Academy Award winner Tilda Swinton never fails to deliver a captivating performance. Her portrayal of The Ancient One in Marvel's new film, Doctor Strange, is no different.
Below, the hyper-talented actor discusses the film. Check it out:
What interested you in the role?
To be invited to join the Marvel Cinematic Universe is a good day for me. That’s a family I am so happy to play with. And then The Ancient One was irresistible. I didn’t know the Doctor Strange world. But the way it was described to me was just tantalising. I couldn’t wait to see this film.
Did they give you tidbits about the character?
They showed me the comics and I read the origin story of Doctor Strange. You get a good idea of what it’s going to be and it’s a really good one.
What do we know about the Ancient One?
We learn fairly early on in the story, when Strange is curious about the Ancient One, that she is Celtic and is of a completely indeterminate age. Nobody knows The Ancient One’s name. No one really cares; they just accept and revere this unique being and go forward. There’s a kind of joke around Kamar-Taj that nobody really knows anything about the Ancient One. She simply is.
What is The Ancient One’s look?
With The Ancient One, we wanted to go for something very fluid, very sort of non-specific and pure and ageless. That doesn’t mean either young or old; it just means ageless.. So we ended up going for something pretty raw and simple and modern and that has kind of an archaic feel too.
Tell us about your costume?
Alex Byrne has worked with Marvel for a long time, so it was fascinating for me to step into the world because she knows very well what relationship we have to that broader universe.
Did you do research?
About becoming very ancient and very, very wise? Not so much! I thought about what it would be like. It’s quite a chunk of change to be someone who’s bottomlessly wise. It made me think of a kind of lightness; that to be really super flexible and relaxed would be the way. But it wasn’t about research or anything. That was just thinking about it when I was on a walk one day. It wasn’t any more exotic than that.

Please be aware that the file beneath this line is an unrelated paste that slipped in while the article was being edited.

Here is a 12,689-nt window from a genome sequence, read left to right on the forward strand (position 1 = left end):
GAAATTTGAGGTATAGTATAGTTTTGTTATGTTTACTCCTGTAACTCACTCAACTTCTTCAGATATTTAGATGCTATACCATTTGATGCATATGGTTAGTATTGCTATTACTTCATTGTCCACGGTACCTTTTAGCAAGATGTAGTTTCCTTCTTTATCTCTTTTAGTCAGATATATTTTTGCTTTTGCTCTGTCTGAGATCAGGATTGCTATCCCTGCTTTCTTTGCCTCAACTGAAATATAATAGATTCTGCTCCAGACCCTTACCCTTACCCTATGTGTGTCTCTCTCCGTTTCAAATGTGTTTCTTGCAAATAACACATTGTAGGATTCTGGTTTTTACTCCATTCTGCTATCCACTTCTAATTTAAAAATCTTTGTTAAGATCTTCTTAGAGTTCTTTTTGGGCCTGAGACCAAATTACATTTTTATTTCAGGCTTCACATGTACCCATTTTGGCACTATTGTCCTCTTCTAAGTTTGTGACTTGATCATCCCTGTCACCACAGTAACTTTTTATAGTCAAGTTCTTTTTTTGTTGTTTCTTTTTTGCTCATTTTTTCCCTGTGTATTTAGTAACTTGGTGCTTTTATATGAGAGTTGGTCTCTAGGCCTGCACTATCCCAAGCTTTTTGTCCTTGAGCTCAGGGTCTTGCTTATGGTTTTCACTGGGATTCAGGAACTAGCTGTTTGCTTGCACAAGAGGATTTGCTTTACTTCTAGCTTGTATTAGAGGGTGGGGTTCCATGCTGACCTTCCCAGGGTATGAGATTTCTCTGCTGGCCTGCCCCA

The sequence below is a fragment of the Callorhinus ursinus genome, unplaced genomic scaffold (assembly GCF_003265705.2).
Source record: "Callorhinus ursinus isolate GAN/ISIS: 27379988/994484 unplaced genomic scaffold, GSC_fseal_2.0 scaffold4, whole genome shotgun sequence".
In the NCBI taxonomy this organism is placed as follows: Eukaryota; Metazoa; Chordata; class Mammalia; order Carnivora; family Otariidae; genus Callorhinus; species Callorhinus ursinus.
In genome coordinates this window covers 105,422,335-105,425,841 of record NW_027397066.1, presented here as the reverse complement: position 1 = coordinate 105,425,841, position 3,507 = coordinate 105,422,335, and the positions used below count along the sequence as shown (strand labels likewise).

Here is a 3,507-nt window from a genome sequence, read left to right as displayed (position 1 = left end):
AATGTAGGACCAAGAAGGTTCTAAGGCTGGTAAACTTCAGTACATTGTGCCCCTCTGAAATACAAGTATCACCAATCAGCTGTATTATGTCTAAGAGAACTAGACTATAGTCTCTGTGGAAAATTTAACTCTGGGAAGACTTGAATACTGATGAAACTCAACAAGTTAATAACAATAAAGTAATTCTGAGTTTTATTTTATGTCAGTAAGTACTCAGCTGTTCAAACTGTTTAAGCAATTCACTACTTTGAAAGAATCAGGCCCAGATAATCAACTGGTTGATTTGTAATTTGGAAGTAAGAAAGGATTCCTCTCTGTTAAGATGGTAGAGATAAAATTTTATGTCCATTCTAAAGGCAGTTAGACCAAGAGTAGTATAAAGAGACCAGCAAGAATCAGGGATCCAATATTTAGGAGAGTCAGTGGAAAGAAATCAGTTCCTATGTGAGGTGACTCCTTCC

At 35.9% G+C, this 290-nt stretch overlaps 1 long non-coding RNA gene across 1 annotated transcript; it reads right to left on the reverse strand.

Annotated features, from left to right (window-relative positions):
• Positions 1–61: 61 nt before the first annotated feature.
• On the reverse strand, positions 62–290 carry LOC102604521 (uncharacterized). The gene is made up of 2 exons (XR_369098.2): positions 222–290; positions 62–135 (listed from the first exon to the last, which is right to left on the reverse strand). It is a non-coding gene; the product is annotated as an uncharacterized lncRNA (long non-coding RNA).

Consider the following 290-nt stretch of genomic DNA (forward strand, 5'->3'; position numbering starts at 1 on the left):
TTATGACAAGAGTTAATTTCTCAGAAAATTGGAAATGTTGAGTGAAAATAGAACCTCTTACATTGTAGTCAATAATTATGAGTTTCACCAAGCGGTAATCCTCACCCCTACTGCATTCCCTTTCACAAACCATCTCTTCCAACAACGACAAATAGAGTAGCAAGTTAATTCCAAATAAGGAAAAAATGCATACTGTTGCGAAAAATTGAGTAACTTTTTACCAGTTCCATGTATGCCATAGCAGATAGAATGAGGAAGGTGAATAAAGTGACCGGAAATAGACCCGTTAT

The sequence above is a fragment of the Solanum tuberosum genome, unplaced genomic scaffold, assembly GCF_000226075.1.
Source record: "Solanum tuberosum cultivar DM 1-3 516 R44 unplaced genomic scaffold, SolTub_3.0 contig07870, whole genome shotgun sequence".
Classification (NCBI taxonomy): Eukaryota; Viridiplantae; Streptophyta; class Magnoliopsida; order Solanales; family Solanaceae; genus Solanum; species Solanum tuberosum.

Was there any training for the movements?
We worked with the phenomenal Marvel stunt team and a group of mega martial artists as well as with Julian Daniels who taught us hand movements: the extraordinary ‘tutting,’ of which he is a celebrated master. It was like being at a most delicious school. We were learning all these things that we would never otherwise have learned. You want to do something that draws on certain disciplines or certain traditions but at the same time you want to do something that’s never been done before. You want to make it original and the fight directors have done an extraordinary job of creating a particular style of fighting that only people who have studied under The Ancient One in Kamar-Taj will know.
Was this being different from other Marvel films the reason why it was appealing to you?
Honestly, I think I would’ve been happy to have been invited into any Marvel film, but this one is something else. It is introducing us to another world entirely.
It’s about the mind and our capacity to affect our reality with our thoughts. It’s about bending things; it’s not about breaking things. What I find so inspiring about Marvel is that they tend to be pretty experimental as filmmakers. They’re always taking technology right to the edge and beyond the edge. Regularly they’re inventing new technology to do things that a year ago they wouldn’t have been able to do.
I find that really exciting because I’m such a bit of a tech nerd when it comes to filmmaking technology. The visual effects team on this is truly out there; they’re from another planet.
Has this been the largest effects film you’ve worked on?
In fact, the few studio films that I’ve been a part of have all been visual effects films. They’ve all, therefore, felt like experimental films to me. They don’t ever feel much different in spirit to the experimental films that I was making in the ’90s with Derek Jarman when we were blowing Super 8 up to 35 mm, shooting in front of homemade blue-screens. This is just the next generation of that. It’s an environment that I feel quite comfortable in.
Why is Benedict Cumberbatch perfect for Strange?
Benedict has got the brains and the wit to know how to play—as we know from his great Sherlock Holmes—a really arrogant so-and-so, who you want to see brought down a peg or two. He does that thing brilliantly. Strange has a real enlightenment of the spirit in this film and I think Benedict really loved approaching that; it was a personal kind of pleasure for him to go on that journey. I think he’s just excellent casting and he looks pretty great in that beard and cloak, which is a really important thing, let’s face it.